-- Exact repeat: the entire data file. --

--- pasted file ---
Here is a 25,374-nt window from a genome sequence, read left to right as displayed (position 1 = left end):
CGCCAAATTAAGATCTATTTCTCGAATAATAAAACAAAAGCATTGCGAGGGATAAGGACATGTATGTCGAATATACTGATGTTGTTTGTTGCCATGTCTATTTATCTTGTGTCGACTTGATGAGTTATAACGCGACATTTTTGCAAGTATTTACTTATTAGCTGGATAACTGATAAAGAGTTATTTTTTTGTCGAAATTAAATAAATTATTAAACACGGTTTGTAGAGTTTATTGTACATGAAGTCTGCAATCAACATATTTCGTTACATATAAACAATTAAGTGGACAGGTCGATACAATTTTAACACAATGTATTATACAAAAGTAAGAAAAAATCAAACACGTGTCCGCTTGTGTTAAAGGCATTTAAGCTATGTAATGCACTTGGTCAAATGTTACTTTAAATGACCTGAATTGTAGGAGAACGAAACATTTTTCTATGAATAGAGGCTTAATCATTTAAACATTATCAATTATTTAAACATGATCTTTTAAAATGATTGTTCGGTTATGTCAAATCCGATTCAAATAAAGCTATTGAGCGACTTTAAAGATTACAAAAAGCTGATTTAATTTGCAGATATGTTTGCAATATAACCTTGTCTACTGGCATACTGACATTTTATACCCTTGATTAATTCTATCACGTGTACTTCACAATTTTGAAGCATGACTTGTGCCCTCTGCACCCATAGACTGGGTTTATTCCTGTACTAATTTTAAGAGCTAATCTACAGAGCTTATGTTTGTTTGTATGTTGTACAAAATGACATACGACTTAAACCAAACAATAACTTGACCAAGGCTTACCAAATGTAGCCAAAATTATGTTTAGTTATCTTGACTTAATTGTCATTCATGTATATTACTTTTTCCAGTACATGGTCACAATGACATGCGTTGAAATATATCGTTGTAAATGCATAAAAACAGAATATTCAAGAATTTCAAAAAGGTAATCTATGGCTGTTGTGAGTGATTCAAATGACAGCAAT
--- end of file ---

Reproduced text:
Here is a 25,374-nt window from a genome sequence, read left to right as displayed (position 1 = left end):
CGCCAAATTAAGATCTATTTCTCGAATAATAAAACAAAAGCATTGCGAGGGATAAGGACATGTATGTCGAATATACTGATGTTGTTTGTTGCCATGTCTATTTATCTTGTGTCGACTTGATGAGTTATAACGCGACATTTTTGCAAGTATTTACTTATTAGCTGGATAACTGATAAAGAGTTATTTTTTTGTCGAAATTAAATAAATTATTAAACACGGTTTGTAGAGTTTATTGTACATGAAGTCTGCAATCAACATATTTCGTTACATATAAACAATTAAGTGGACAGGTCGATACAATTTTAACACAATGTATTATACAAAAGTAAGAAAAAATCAAACACGTGTCCGCTTGTGTTAAAGGCATTTAAGCTATGTAATGCACTTGGTCAAATGTTACTTTAAATGACCTGAATTGTAGGAGAACGAAACATTTTTCTATGAATAGAGGCTTAATCATTTAAACATTATCAATTATTTAAACATGATCTTTTAAAATGATTGTTCGGTTATGTCAAATCCGATTCAAATAAAGCTATTGAGCGACTTTAAAGATTACAAAAAGCTGATTTAATTTGCAGATATGTTTGCAATATAACCTTGTCTACTGGCATACTGACATTTTATACCCTTGATTAATTCTATCACGTGTACTTCACAATTTTGAAGCATGACTTGTGCCCTCTGCACCCATAGACTGGGTTTATTCCTGTACTAATTTTAAGAGCTAATCTACAGAGCTTATGTTTGTTTGTATGTTGTACAAAATGACATACGACTTAAACCAAACAATAACTTGACCAAGGCTTACCAAATGTAGCCAAAATTATGTTTAGTTATCTTGACTTAATTGTCATTCATGTATATTACTTTTTCCAGTACATGGTCACAATGACATGCGTTGAAATATATCGTTGTAAATGCATAAAAACAGAATATTCAAGAATTTCAAAAAGGTAATCTATGGCTGTTGTGAGTGATTCAAATGACAGCAAT